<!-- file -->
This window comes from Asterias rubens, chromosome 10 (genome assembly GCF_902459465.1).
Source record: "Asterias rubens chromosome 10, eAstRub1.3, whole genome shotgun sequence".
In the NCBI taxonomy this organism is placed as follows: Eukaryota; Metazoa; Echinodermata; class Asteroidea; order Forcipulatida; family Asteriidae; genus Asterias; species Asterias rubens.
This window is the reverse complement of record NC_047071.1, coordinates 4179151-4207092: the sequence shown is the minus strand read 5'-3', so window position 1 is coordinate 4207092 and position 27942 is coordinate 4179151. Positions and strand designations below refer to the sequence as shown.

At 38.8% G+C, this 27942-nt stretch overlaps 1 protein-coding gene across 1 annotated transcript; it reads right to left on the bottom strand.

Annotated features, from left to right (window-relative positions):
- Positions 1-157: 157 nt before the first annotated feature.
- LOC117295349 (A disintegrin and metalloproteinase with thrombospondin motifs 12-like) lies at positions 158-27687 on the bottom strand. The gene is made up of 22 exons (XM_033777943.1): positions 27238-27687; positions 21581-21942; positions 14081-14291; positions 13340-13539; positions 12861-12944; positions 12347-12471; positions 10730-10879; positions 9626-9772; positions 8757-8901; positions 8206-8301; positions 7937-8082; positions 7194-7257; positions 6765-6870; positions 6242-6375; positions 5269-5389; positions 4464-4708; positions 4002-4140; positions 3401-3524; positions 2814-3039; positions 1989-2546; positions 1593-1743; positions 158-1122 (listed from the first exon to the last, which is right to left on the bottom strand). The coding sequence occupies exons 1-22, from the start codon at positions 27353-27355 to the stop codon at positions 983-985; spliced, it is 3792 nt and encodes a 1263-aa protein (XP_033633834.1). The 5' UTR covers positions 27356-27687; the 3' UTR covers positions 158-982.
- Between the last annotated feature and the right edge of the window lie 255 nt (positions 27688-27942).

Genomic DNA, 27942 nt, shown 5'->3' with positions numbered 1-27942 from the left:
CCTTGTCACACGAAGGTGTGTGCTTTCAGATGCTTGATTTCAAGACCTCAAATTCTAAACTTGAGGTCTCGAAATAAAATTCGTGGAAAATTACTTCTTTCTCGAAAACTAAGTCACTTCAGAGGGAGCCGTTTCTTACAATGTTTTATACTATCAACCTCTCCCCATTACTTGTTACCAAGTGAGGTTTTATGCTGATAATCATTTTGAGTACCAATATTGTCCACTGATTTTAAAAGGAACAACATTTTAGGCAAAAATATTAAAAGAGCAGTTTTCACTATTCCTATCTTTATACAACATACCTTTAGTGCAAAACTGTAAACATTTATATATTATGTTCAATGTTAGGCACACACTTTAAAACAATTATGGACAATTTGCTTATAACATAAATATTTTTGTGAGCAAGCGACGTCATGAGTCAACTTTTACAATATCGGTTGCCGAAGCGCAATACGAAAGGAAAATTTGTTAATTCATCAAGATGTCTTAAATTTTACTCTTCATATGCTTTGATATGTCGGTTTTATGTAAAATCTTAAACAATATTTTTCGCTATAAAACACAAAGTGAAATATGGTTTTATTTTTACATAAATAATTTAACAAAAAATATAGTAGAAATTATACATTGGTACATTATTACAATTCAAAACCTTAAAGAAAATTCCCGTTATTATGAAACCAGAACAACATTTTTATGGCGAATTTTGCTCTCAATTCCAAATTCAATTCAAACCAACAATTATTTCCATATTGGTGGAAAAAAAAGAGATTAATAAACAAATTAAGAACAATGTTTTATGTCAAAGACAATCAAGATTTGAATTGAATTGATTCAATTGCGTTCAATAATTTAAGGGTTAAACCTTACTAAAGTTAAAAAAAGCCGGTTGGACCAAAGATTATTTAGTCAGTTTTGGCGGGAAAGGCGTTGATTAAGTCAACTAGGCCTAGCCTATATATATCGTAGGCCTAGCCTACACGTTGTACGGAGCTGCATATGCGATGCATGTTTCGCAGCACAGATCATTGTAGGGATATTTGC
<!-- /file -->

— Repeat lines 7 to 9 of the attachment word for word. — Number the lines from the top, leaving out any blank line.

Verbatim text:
- Positions 1-157: 157 nt before the first annotated feature.
- LOC117295349 (A disintegrin and metalloproteinase with thrombospondin motifs 12-like) lies at positions 158-27687 on the bottom strand. The gene is made up of 22 exons (XM_033777943.1): positions 27238-27687; positions 21581-21942; positions 14081-14291; positions 13340-13539; positions 12861-12944; positions 12347-12471; positions 10730-10879; positions 9626-9772; positions 8757-8901; positions 8206-8301; positions 7937-8082; positions 7194-7257; positions 6765-6870; positions 6242-6375; positions 5269-5389; positions 4464-4708; positions 4002-4140; positions 3401-3524; positions 2814-3039; positions 1989-2546; positions 1593-1743; positions 158-1122 (listed from the first exon to the last, which is right to left on the bottom strand). The coding sequence occupies exons 1-22, from the start codon at positions 27353-27355 to the stop codon at positions 983-985; spliced, it is 3792 nt and encodes a 1263-aa protein (XP_033633834.1). The 5' UTR covers positions 27356-27687; the 3' UTR covers positions 158-982.
- Between the last annotated feature and the right edge of the window lie 255 nt (positions 27688-27942).